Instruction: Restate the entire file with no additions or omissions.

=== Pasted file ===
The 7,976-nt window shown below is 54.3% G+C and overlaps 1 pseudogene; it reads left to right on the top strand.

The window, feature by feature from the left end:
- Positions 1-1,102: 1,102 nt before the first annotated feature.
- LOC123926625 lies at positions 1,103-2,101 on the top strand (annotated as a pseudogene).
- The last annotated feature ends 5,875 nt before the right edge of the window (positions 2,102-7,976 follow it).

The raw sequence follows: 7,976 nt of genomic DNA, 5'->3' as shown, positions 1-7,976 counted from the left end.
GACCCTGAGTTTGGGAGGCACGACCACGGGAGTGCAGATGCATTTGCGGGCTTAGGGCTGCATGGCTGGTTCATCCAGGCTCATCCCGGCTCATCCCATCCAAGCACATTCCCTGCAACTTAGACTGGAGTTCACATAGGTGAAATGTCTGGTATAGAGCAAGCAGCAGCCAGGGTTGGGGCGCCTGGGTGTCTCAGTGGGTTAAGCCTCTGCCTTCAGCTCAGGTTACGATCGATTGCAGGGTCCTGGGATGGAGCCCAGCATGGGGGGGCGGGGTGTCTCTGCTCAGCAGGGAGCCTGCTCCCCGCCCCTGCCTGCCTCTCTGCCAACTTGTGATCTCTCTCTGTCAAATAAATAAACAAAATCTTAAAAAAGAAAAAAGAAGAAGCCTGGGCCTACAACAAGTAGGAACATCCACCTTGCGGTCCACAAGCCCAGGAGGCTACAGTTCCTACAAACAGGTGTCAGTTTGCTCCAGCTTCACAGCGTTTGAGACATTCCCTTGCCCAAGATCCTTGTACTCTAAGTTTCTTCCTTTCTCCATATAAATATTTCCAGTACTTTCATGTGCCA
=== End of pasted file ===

The 7,976-nt window shown below is 54.3% G+C and overlaps 1 pseudogene; it reads left to right on the top strand.

The window, feature by feature from the left end:
- Positions 1-1,102: 1,102 nt before the first annotated feature.
- LOC123926625 lies at positions 1,103-2,101 on the top strand (annotated as a pseudogene).
- The last annotated feature ends 5,875 nt before the right edge of the window (positions 2,102-7,976 follow it).

The raw sequence follows: 7,976 nt of genomic DNA, 5'->3' as shown, positions 1-7,976 counted from the left end.
GACCCTGAGTTTGGGAGGCACGACCACGGGAGTGCAGATGCATTTGCGGGCTTAGGGCTGCATGGCTGGTTCATCCAGGCTCATCCCGGCTCATCCCATCCAAGCACATTCCCTGCAACTTAGACTGGAGTTCACATAGGTGAAATGTCTGGTATAGAGCAAGCAGCAGCCAGGGTTGGGGCGCCTGGGTGTCTCAGTGGGTTAAGCCTCTGCCTTCAGCTCAGGTTACGATCGATTGCAGGGTCCTGGGATGGAGCCCAGCATGGGGGGGCGGGGTGTCTCTGCTCAGCAGGGAGCCTGCTCCCCGCCCCTGCCTGCCTCTCTGCCAACTTGTGATCTCTCTCTGTCAAATAAATAAACAAAATCTTAAAAAAGAAAAAAGAAGAAGCCTGGGCCTACAACAAGTAGGAACATCCACCTTGCGGTCCACAAGCCCAGGAGGCTACAGTTCCTACAAACAGGTGTCAGTTTGCTCCAGCTTCACAGCGTTTGAGACATTCCCTTGCCCAAGATCCTTGTACTCTAAGTTTCTTCCTTTCTCCATATAAATATTTCCAGTACTTTCATGTGCCA